Iraq's Central Bank will devalue its currency by more than 20 percent against the dollar to tide over a severe liquidity crisis triggered by low oil prices.

According to Iraq's Finance Minister Ali Allawi, one main reason for the move was to push the economic cycle forward and activate private sector and local production to avoid a severe budget deficit.

Iraq's central bank has increased the sale price of US dollars to banks and currency exchange to 1,460 dinars, from 1,182 dinars, seeking to compensate for a decline in oil revenue due to low petroleum prices, the bank said in a statement. This is the first reduction in exhcange rates the government has made in decades.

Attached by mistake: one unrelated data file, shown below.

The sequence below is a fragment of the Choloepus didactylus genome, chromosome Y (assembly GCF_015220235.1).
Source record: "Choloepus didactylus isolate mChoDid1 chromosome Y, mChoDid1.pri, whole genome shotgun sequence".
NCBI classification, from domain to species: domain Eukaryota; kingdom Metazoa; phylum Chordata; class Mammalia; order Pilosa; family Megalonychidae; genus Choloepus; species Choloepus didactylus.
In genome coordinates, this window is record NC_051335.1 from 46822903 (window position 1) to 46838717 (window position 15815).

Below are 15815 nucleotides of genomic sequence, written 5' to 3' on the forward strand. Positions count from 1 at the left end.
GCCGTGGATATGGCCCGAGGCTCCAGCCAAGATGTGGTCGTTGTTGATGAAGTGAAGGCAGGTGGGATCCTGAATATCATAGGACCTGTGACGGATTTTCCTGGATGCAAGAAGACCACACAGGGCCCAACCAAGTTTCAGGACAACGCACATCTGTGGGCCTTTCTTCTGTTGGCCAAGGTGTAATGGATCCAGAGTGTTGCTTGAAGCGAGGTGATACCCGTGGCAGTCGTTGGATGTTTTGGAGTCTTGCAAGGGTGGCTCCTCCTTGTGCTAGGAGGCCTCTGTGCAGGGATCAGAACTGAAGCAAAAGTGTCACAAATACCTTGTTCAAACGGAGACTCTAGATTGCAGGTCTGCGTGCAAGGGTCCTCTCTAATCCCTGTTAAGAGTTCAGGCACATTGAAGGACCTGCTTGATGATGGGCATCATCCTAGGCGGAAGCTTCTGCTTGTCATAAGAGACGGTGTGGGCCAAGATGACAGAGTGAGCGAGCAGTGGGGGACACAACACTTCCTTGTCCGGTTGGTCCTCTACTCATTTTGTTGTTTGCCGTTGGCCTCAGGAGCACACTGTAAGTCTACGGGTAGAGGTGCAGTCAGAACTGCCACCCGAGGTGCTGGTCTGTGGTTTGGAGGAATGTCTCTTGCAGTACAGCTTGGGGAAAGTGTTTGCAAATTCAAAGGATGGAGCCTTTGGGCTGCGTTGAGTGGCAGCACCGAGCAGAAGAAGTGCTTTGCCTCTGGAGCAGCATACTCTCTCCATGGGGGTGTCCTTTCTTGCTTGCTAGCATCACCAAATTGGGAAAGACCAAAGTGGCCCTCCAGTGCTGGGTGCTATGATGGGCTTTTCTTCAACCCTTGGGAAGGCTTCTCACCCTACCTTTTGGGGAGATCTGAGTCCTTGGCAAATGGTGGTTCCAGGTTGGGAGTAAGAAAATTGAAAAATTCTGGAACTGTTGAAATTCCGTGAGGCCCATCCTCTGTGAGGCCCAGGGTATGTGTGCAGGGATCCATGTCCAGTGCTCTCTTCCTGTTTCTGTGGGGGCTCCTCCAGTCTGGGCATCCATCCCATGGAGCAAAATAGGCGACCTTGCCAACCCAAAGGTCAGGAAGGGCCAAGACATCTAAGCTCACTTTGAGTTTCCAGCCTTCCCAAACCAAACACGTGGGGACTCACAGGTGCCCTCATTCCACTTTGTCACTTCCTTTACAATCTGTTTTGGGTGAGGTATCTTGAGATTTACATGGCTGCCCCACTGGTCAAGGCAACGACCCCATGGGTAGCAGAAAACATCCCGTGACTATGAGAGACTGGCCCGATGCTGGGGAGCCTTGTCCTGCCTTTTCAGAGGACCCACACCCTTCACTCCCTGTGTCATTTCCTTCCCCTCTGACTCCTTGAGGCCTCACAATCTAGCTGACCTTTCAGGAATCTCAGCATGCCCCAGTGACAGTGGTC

Riot police were dispatched outside the central bank headquarters in central Baghdad prior to the announcement in the event news of the devaluation sparked protests.

Iraq's October revenue from oil, its main source of income, stood at $3.394 billion with an average price per barrel of $41.778.

Iraq has been grappling with an unprecedented liquidity crisis since an oil price crash earlier this year. It had to borrow from the bank’s dollar reserves to pay the nearly $5 billion in monthly fees for public salaries and pensions.

(Writing by Seban Scaria; editing by Daniel Luiz)

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